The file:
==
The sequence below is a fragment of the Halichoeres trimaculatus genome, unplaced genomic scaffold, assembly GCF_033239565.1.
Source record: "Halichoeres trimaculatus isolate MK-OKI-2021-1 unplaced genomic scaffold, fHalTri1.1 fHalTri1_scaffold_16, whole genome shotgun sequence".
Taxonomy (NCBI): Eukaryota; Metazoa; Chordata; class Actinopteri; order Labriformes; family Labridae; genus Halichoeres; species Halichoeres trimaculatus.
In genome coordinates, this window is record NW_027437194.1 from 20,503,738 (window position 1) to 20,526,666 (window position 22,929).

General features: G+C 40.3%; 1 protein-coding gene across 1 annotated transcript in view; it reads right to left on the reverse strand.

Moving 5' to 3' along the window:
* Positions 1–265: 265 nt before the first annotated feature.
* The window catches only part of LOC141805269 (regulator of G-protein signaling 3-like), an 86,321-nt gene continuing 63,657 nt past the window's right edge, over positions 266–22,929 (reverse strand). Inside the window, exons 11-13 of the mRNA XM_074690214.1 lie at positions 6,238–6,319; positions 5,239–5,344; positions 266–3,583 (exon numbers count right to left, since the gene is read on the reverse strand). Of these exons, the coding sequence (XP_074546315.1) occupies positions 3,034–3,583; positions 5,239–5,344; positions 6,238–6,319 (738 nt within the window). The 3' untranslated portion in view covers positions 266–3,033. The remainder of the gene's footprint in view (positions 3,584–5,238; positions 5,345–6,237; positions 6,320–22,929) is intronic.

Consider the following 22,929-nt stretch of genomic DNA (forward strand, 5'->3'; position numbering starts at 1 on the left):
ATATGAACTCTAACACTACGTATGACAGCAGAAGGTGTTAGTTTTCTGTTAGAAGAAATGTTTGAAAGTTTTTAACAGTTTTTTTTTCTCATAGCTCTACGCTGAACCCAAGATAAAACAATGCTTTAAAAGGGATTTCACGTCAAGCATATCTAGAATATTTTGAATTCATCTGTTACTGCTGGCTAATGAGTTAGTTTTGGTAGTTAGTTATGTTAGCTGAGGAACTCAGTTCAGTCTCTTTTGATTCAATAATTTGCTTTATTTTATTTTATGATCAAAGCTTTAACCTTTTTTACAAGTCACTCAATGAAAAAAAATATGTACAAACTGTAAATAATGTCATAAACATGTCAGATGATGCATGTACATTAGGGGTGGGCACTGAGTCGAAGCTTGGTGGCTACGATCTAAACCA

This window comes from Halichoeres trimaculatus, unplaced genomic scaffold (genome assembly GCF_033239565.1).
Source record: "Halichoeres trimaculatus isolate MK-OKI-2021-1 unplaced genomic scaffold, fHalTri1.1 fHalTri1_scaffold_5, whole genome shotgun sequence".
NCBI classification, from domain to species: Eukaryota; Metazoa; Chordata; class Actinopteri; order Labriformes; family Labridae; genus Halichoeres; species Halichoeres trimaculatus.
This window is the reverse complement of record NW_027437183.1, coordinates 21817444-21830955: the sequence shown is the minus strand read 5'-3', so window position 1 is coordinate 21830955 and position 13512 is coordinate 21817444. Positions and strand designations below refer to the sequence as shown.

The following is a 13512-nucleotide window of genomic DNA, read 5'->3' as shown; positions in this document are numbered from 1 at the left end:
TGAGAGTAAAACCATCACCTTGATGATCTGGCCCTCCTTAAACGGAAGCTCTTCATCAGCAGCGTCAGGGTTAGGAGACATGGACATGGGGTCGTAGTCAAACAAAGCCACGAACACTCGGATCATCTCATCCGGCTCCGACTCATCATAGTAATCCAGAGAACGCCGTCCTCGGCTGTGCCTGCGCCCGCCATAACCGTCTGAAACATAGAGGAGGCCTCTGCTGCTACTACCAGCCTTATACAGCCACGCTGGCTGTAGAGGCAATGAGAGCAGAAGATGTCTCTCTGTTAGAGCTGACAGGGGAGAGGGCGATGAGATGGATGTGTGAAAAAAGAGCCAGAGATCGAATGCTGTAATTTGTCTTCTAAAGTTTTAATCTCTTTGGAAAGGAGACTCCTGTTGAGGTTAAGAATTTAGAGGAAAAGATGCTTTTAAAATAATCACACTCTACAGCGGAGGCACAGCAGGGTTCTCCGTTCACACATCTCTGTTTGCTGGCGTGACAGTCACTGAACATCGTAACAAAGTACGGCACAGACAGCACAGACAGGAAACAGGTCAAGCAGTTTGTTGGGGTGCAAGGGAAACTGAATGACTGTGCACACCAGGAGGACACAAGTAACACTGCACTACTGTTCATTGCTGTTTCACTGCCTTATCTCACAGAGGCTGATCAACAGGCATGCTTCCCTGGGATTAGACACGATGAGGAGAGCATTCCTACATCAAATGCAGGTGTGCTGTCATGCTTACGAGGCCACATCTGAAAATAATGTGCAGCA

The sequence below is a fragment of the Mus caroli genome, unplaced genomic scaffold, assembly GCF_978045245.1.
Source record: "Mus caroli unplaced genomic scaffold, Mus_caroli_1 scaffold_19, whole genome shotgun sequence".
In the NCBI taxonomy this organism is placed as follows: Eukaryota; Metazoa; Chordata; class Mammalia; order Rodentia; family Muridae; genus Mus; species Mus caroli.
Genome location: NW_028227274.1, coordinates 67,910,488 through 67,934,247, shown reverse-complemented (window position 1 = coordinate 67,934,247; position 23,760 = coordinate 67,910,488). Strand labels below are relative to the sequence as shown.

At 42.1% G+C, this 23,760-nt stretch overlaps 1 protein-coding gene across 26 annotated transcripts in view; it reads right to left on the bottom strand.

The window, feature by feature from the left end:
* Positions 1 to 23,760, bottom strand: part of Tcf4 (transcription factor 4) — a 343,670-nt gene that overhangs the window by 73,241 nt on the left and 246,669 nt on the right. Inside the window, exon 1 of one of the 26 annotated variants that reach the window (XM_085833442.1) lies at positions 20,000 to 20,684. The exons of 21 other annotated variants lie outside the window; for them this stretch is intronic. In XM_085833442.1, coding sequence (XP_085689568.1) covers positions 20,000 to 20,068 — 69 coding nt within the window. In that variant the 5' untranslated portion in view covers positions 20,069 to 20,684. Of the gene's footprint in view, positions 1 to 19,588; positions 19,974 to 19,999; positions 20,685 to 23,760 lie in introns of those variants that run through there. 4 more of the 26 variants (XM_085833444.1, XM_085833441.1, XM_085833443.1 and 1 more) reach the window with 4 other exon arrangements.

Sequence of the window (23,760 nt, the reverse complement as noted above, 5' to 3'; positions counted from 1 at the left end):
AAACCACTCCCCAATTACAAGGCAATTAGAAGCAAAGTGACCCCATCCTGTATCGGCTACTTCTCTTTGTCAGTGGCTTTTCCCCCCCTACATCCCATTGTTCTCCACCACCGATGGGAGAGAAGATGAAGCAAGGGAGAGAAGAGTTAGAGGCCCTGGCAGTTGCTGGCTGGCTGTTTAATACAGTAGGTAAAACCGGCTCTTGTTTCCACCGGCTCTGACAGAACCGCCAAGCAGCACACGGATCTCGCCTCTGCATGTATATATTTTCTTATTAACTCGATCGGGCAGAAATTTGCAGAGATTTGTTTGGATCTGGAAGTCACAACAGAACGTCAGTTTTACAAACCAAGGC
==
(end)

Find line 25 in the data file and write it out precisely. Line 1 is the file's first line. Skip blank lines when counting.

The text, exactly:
AAACCACTCCCCAATTACAAGGCAATTAGAAGCAAAGTGACCCCATCCTGTATCGGCTACTTCTCTTTGTCAGTGGCTTTTCCCCCCCTACATCCCATTGTTCTCCACCACCGATGGGAGAGAAGATGAAGCAAGGGAGAGAAGAGTTAGAGGCCCTGGCAGTTGCTGGCTGGCTGTTTAATACAGTAGGTAAAACCGGCTCTTGTTTCCACCGGCTCTGACAGAACCGCCAAGCAGCACACGGATCTCGCCTCTGCATGTATATATTTTCTTATTAACTCGATCGGGCAGAAATTTGCAGAGATTTGTTTGGATCTGGAAGTCACAACAGAACGTCAGTTTTACAAACCAAGGC